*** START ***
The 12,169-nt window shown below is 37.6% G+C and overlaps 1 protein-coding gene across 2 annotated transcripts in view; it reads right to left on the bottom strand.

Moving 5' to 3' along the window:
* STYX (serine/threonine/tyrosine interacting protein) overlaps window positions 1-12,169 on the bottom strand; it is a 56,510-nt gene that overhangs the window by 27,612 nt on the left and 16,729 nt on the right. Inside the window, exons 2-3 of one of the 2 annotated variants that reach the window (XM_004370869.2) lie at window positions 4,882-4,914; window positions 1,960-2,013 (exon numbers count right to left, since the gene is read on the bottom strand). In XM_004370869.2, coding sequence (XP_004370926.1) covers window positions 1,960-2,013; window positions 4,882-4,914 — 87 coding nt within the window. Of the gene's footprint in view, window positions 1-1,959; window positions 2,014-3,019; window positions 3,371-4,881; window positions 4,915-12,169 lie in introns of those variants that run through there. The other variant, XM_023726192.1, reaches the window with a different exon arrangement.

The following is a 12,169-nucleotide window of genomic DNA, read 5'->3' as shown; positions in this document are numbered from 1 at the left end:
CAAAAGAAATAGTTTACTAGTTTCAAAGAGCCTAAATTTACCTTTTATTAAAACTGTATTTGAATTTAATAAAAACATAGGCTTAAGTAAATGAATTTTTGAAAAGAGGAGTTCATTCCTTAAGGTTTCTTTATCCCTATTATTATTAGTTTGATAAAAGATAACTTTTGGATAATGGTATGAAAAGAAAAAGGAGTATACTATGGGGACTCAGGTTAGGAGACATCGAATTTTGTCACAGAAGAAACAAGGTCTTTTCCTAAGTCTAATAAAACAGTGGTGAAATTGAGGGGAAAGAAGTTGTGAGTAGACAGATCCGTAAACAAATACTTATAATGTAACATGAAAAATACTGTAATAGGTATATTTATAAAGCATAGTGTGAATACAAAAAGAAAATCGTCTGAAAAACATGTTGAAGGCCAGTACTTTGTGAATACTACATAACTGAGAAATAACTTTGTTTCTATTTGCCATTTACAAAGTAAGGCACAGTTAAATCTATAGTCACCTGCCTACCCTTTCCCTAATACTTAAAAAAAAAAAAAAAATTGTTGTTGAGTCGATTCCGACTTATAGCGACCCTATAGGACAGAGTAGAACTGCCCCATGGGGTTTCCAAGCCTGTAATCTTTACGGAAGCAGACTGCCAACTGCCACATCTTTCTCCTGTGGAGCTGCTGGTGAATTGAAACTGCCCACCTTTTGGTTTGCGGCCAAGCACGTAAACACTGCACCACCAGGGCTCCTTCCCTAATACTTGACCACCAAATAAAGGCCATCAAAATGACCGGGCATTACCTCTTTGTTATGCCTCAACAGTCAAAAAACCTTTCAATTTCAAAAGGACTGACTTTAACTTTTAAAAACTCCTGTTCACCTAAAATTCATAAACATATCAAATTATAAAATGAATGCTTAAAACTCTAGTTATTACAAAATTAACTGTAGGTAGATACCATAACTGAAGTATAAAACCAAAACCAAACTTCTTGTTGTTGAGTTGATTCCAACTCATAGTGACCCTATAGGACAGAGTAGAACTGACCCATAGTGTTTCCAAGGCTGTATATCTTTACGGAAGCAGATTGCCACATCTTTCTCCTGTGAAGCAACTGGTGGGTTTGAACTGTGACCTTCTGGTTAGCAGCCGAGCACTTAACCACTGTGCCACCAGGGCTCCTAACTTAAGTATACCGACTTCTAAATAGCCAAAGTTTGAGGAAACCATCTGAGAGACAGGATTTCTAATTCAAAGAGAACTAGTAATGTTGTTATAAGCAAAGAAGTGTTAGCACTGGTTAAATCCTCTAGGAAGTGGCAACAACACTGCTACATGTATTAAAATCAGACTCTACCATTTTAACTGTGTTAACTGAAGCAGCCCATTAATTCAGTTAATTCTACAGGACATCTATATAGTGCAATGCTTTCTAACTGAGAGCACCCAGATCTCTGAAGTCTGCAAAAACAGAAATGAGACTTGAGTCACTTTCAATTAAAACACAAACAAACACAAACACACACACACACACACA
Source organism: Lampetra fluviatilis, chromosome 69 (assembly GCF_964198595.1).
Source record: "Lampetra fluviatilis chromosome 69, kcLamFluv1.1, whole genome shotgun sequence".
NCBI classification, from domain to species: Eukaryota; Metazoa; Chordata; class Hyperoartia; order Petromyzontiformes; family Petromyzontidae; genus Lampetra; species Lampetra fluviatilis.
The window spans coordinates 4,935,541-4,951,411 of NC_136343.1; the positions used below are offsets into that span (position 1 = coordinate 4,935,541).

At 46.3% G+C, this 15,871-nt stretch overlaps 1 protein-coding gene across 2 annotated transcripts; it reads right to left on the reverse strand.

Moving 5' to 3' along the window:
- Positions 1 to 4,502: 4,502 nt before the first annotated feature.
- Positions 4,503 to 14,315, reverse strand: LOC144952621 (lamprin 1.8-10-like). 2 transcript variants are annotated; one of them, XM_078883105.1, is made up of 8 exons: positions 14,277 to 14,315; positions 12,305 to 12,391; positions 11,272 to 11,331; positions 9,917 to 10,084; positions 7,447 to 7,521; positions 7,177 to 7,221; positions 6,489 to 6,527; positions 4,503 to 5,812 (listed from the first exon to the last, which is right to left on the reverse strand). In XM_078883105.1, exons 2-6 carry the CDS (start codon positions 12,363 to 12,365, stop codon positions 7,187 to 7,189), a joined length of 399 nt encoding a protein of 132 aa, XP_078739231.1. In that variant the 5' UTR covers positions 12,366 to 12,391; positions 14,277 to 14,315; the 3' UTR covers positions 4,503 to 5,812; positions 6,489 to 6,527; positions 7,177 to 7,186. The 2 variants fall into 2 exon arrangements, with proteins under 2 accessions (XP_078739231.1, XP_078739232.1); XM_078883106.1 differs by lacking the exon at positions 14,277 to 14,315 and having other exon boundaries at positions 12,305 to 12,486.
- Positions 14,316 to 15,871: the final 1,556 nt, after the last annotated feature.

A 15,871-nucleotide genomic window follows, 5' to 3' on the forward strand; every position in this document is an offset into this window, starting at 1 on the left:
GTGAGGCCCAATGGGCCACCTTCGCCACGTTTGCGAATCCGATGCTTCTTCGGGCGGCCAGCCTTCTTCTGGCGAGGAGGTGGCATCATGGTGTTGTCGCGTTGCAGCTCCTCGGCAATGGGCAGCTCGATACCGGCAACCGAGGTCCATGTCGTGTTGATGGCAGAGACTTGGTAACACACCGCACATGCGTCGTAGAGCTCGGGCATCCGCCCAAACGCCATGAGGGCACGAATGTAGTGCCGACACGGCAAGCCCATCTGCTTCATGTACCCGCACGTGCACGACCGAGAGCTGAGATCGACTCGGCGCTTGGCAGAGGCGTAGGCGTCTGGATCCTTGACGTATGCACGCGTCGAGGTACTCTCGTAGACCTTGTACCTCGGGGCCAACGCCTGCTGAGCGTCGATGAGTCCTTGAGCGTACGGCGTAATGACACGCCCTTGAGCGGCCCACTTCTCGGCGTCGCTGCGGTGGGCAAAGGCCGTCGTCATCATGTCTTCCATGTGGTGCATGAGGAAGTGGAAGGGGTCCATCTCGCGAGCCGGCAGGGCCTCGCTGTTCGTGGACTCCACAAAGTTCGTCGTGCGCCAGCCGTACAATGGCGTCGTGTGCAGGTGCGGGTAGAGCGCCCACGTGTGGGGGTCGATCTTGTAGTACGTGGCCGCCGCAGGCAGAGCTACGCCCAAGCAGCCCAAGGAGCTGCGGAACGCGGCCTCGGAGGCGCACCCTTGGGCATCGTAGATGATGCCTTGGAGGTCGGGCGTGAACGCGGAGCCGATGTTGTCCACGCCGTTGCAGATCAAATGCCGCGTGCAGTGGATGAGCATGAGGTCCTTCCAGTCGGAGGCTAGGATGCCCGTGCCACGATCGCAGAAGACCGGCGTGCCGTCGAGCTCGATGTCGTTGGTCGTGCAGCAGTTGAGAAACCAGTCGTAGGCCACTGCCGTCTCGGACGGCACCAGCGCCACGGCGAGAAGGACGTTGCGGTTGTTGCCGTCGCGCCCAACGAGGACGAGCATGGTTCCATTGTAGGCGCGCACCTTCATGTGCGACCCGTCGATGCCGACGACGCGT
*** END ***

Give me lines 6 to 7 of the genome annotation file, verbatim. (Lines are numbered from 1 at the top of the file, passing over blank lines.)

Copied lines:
Source organism: Lampetra fluviatilis, chromosome 69 (assembly GCF_964198595.1).
Source record: "Lampetra fluviatilis chromosome 69, kcLamFluv1.1, whole genome shotgun sequence".